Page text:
Hunter Belle, Scone
Brown Swiss milk is used exclusively and sourced fresh from a local farm at Singleton. The milk is delivered to the factory owned and operated by Jason and Annie Chesworth for processing; the milk is unhomogenised.

Kyogle Milk, Lynch's Creek
Shane Hickey and Julia Curtis milk their small Jersey-cross herd in the morning, pasteurise the milk at a low temperature, and bottle it in glass. Their range includes unhomogenised milk. A point of difference: after the calves are returned to the cows, and they spend the day together.

Little Big Dairy Co, Macquarie River
Steve and Sue Chesworth run a herd of 800 purebred Holsteins, and milk them three times each day. The milk comes from their herd only; the full cream milk is available bottled in glass.

Mother Cow Dairy, Brighton
According to Hinduism, cows are considered sacred. A group of Victorian devotees located a dairy farmer with a herd of under 100. Every cow or bullock on the dairy is cared for during their entire lifecycle, whether they are producing milk or otherwise. The farm is organic in conversion.

Over the Moon, Glen William
Karl and Cathie Johnson process milk sourced from the Williams and Mathers' dairy farms. The full cream milk is unhomogenised and bottled in the old-fashioned way, one small batch at a time. In 2016 he was paying 70 cents per litre, significantly higher than most processors.

Peel Valley Milk, Tamworth
Todd and Sarah Wilson milk their Jersey cows in Wallamore, then they truck the milk to the factory located on the flats of Peel River in Tamworth. The full cream milk is available unhomogenised under the ‘gold-top’ label. Tip from th3littleredhen.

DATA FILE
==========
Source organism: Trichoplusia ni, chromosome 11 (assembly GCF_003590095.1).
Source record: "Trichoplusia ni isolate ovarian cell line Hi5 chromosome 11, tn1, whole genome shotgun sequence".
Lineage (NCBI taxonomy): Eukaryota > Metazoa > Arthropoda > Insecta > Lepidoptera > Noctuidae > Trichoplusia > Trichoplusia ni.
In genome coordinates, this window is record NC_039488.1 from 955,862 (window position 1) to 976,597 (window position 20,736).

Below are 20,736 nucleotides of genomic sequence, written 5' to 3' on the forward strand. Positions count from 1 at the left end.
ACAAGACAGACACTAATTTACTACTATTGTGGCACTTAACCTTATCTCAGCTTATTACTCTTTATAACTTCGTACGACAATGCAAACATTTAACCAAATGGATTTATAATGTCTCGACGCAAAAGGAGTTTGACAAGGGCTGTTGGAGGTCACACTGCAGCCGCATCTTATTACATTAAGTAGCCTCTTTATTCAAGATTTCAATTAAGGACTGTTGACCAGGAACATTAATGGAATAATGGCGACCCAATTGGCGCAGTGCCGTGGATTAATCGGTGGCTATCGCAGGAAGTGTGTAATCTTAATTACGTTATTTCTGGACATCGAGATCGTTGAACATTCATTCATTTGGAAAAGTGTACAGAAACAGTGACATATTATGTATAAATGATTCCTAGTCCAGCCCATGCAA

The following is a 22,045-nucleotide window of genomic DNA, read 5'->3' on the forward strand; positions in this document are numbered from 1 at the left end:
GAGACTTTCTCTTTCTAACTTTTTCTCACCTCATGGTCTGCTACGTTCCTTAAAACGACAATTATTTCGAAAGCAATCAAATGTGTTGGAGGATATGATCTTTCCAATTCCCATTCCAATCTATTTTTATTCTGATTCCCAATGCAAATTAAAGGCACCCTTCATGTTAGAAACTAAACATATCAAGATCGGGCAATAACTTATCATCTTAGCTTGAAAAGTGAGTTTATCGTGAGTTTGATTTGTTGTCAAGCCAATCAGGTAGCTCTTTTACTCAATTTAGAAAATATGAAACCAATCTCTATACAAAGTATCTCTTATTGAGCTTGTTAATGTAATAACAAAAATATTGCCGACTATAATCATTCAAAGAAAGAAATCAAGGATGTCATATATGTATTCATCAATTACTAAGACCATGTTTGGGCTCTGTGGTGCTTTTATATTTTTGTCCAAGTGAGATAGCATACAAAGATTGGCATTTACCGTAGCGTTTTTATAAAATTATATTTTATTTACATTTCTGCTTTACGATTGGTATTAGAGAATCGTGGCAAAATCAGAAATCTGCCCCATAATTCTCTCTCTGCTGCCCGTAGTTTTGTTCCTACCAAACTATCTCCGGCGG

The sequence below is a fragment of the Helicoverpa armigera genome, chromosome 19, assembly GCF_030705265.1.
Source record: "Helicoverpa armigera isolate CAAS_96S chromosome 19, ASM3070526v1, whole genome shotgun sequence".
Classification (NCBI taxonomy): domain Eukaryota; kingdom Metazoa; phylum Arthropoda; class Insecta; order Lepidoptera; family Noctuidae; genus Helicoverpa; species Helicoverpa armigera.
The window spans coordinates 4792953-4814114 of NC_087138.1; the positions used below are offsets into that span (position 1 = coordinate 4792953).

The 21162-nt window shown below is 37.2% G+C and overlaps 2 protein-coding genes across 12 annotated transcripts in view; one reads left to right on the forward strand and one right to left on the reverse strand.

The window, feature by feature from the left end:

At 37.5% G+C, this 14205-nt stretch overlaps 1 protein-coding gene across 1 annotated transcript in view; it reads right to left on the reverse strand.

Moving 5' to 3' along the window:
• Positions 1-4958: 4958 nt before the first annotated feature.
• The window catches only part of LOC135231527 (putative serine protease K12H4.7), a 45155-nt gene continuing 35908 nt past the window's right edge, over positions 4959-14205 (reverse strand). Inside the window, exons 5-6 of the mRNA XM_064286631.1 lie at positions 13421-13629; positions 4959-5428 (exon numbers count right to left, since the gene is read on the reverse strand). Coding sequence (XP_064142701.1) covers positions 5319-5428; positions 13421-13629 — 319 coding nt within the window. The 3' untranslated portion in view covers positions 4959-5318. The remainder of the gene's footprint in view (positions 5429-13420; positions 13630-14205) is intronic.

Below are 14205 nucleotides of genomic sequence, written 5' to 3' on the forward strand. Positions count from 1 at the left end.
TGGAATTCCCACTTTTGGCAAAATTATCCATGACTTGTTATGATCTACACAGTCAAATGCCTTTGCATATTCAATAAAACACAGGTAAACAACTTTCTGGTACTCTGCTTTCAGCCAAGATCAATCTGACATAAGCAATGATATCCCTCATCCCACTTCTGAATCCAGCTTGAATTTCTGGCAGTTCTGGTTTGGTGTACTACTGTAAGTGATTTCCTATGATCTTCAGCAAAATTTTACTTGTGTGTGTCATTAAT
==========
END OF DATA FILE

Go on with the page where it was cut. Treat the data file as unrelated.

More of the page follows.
The Pines, Kiama
Mahlah and Kel Grey, along with Kel’s father Garry, own and run the dairy farm. The herd of 18 Holstein cows graze chemical-free pastures. Sustainably grown hay and grain is supplementary feed. The unhomogenised full cream milk is batch pasteurised.

South Coast Dairy, South Coast
The Berry Rural Co-operative comprising 16 farms aims to supply fresh and high quality dairy products to the local market. The herds are mostly comprised of Friesians, with Jerseys and Red Australian Illawarras in the mix.

Tilba Real Dairy, Tilba
Erica and Nic Dibden broke free from the major processors, now selling their purebred Jersey milk through independent stores and farmers markets. “Every dollar spent is a dollar spent in the local community that goes back to producing the local product and employing the staff.” They source some milk from a Jersey herd in the Cobargo area. Tip from Old Mill Road BioFarm.

Udder Farm, Hunter Valley
Glenn Haines, his wife Helen and their two sons milk the cows twice daily at Lochinvar, in the Hunter Valley. They bottle the milk two to three times a week depending on demand. The Jersey unhomogenised milk is available in a glass bottle.

Other milk: Norco organic milk is supplied by the Eggerts, based in Redbank, and another dairy in Hannam Vale.